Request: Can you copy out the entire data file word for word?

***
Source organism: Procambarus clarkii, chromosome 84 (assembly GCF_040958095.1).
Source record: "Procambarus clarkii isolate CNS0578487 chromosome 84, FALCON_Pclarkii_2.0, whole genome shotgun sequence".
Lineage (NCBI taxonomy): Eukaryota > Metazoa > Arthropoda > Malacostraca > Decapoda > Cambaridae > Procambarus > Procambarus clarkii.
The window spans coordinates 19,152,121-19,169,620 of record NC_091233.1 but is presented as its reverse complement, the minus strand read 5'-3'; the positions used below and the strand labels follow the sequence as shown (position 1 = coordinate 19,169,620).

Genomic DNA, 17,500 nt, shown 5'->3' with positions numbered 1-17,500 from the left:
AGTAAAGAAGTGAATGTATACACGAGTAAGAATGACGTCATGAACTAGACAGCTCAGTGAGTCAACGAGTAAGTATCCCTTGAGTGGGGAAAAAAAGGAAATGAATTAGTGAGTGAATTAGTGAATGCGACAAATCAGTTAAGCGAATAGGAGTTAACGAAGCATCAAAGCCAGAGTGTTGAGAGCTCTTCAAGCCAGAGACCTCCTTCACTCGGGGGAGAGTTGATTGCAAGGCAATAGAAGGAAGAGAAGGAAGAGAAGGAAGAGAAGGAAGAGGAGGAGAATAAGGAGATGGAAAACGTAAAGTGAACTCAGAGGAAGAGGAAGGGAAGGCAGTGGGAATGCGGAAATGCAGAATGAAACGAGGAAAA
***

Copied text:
Source organism: Procambarus clarkii, chromosome 84 (assembly GCF_040958095.1).
Source record: "Procambarus clarkii isolate CNS0578487 chromosome 84, FALCON_Pclarkii_2.0, whole genome shotgun sequence".
Lineage (NCBI taxonomy): Eukaryota > Metazoa > Arthropoda > Malacostraca > Decapoda > Cambaridae > Procambarus > Procambarus clarkii.
The window spans coordinates 19,152,121-19,169,620 of record NC_091233.1 but is presented as its reverse complement, the minus strand read 5'-3'; the positions used below and the strand labels follow the sequence as shown (position 1 = coordinate 19,169,620).

Genomic DNA, 17,500 nt, shown 5'->3' with positions numbered 1-17,500 from the left:
AGTAAAGAAGTGAATGTATACACGAGTAAGAATGACGTCATGAACTAGACAGCTCAGTGAGTCAACGAGTAAGTATCCCTTGAGTGGGGAAAAAAAGGAAATGAATTAGTGAGTGAATTAGTGAATGCGACAAATCAGTTAAGCGAATAGGAGTTAACGAAGCATCAAAGCCAGAGTGTTGAGAGCTCTTCAAGCCAGAGACCTCCTTCACTCGGGGGAGAGTTGATTGCAAGGCAATAGAAGGAAGAGAAGGAAGAGAAGGAAGAGAAGGAAGAGGAGGAGAATAAGGAGATGGAAAACGTAAAGTGAACTCAGAGGAAGAGGAAGGGAAGGCAGTGGGAATGCGGAAATGCAGAATGAAACGAGGAAAA